Indian Prairie Library patrons turn to e-books
Mary Ellen Koenig (left) gets answers to questions about reading books on her iPad from Indian Prairie reference librarian Suzanne Deucher. | Photos by Sandy Illian Bosch
Updated: August 6, 2012 6:22AM
Susan Marshall of Burr Ridge went to Indian Prairie Public Library just intending to check out a couple of summer reads, but decided along the way to get some advice on how to use her new Kindle, too.
“I really want to be able to do this,” said Marshall, who has had her electronic reader for about three weeks.
Marshall was one of several people who stopped by the library last week to get help navigating the growing world of electronic books. Reference librarian Suzanne Deucher said three classes held in June to help people use their e-readers were filled to capacity, so she conducted a drop-in session June 28 where anyone could get questions answered, including how to download the library’s growing collection of electronic books.
“Our collection is growing steadily, as is demand,” library marketing director Cris Cigler said.
While overall circulation at the library is up 7 percent from a year ago, use of electronic books has increased by 146 percent, Cigler said.
“Our biggest month over the past year was January,” said Cigler, who suspects holiday gifts were behind the surge.
It was a Mother’s Day gift that brought Mary Ellen Koenig to the library. She came to learn how to download books onto her iPad, and went away with her first book loaded and ready to read.
Deucher said Indian Prairie cardholders have access to 12,000 electronic fiction and non-fiction books, with more soon to be added.
“It’s so convenient for people,” Deucher said.
She said an e-reader is easier to carry around than a stack of books, and there are never any late fees. The book simply disappears from the patron’s device when the two-week checkout period is complete. And the books can be checked out without ever setting foot inside the library itself.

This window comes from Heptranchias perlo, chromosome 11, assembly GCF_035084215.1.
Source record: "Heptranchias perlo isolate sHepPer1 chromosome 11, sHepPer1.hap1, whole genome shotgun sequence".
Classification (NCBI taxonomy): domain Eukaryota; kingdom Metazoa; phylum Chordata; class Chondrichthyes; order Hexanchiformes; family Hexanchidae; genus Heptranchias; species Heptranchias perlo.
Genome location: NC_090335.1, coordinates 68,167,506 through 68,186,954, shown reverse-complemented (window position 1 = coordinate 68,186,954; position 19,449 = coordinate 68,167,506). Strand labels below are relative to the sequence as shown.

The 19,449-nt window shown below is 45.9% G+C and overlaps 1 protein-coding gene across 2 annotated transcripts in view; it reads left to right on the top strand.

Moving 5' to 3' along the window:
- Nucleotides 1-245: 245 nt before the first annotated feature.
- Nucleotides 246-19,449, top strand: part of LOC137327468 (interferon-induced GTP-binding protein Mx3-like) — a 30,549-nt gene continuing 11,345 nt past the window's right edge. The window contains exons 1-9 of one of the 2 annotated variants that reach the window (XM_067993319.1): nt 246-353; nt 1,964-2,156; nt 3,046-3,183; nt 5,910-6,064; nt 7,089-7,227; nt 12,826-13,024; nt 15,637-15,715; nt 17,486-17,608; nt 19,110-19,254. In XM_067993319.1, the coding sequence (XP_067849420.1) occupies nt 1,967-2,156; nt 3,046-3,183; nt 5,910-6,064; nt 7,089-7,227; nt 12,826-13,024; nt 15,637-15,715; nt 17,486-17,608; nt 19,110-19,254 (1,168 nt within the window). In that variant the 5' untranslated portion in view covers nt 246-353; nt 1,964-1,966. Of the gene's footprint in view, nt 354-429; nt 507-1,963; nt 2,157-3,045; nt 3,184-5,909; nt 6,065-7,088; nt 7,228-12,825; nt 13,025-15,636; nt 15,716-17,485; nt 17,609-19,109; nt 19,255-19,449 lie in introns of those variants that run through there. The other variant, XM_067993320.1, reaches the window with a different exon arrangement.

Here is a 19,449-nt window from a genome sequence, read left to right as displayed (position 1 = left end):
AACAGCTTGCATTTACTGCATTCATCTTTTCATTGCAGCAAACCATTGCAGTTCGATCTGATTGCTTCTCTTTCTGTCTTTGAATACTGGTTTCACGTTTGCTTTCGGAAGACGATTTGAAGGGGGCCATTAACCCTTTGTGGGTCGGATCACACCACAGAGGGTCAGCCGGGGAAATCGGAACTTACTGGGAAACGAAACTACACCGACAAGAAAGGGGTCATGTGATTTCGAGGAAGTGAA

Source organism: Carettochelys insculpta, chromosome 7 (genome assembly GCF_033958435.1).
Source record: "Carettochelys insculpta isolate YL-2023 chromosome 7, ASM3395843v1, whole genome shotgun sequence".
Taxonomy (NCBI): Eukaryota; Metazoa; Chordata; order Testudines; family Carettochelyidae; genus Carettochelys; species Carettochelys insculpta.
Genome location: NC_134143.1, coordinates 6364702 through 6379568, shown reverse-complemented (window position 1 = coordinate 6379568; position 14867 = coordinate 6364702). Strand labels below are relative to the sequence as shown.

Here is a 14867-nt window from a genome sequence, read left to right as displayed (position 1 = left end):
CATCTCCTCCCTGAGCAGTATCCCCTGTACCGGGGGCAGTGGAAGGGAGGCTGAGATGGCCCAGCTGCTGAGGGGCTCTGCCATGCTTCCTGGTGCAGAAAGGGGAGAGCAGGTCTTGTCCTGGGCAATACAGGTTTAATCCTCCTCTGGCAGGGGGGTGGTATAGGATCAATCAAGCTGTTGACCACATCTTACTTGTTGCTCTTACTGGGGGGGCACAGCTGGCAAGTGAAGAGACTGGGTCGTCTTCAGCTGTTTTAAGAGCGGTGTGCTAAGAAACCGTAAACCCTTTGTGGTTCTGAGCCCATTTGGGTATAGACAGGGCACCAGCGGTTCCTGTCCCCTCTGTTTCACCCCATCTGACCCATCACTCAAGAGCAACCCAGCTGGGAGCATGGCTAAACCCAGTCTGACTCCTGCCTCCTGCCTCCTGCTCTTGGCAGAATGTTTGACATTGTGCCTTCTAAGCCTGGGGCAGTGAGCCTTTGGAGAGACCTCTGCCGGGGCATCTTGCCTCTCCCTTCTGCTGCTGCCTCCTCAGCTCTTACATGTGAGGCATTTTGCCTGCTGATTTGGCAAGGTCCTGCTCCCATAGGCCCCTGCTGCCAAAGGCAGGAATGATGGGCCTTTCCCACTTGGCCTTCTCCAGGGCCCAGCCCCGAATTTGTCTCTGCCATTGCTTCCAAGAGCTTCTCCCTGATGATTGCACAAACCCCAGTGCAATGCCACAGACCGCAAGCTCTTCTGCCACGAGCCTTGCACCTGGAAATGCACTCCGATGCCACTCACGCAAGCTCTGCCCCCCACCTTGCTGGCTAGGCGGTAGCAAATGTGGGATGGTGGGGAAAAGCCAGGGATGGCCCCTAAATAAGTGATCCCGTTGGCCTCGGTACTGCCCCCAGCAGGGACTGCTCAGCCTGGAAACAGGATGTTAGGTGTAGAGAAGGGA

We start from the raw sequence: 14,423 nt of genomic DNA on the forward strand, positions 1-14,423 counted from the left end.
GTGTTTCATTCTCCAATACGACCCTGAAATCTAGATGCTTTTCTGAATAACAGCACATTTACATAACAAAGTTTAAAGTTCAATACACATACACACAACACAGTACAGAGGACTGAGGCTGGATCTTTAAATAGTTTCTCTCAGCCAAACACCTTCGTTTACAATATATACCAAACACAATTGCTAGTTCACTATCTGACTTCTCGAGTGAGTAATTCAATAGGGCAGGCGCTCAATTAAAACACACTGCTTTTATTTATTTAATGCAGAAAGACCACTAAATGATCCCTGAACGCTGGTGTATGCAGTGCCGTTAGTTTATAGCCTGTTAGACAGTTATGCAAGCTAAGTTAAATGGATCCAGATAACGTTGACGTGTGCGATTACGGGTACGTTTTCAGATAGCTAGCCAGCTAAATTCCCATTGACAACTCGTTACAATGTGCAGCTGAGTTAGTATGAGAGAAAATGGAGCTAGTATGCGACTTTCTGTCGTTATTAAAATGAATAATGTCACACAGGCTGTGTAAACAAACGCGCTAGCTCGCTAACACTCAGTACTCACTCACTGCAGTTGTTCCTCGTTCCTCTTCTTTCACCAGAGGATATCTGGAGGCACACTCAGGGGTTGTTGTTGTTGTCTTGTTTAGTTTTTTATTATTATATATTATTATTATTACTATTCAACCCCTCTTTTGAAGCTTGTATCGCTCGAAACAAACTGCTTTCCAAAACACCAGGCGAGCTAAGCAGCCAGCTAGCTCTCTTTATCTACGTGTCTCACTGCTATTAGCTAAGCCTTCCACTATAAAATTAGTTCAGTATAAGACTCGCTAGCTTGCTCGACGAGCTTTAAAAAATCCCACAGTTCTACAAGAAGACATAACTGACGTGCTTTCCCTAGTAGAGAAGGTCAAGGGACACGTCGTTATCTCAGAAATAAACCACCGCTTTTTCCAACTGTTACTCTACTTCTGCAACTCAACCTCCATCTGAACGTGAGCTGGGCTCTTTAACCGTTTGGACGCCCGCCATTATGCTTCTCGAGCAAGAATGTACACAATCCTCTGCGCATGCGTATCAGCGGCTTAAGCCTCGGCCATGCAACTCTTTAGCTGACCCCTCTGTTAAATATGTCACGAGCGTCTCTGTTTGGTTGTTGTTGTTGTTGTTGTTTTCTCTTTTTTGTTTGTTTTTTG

In addition to the classes and drop-in sessions, Deucher developed step-by-step videos, available on the library’s website, that walk people through the process of downloading books to their Kindle, iPad, Nook or other device. The library also has several pamphlets to help people choose the right device and use it.
The American Library Association, reacting to the Pew Research Center’s recent Internet & American Life Project report, “Libraries, Patrons, and E-books,” recently released a statement that addresses the challenges faced by libraries as more readers trade in paper pages for electronic files.
“The new report underscores that libraries continue to be a vital part of people’s lives in the digital age. Close to 70 percent of people say their local library is important to them and their family, and a majority of adults 16 years and older (58 percent) are library cardholders,” said Molly Raphael, president of the Library Association.
“The double- and triple-digit growth libraries have reported in demand for e-books, desire for access to e-book readers, and requests for e-book reader assistance and classes clearly express a hunger for these services,” she said.
Deucher said she has noticed a dramatic increase in demand for e-books since the 2010 holiday season. That’s when a lot of people started to get e-readers as gifts, she said.
“The prices of e-readers are coming down so much,” she said. “They’re really affordable.”
Deucher said the library purchases copies of e-books the same way it purchases paper books, but unlike traditional books, electronic books never need to be replaced.
Books can be downloaded to any e-reader via the library’s website, www.indianprairie.lib.il.us.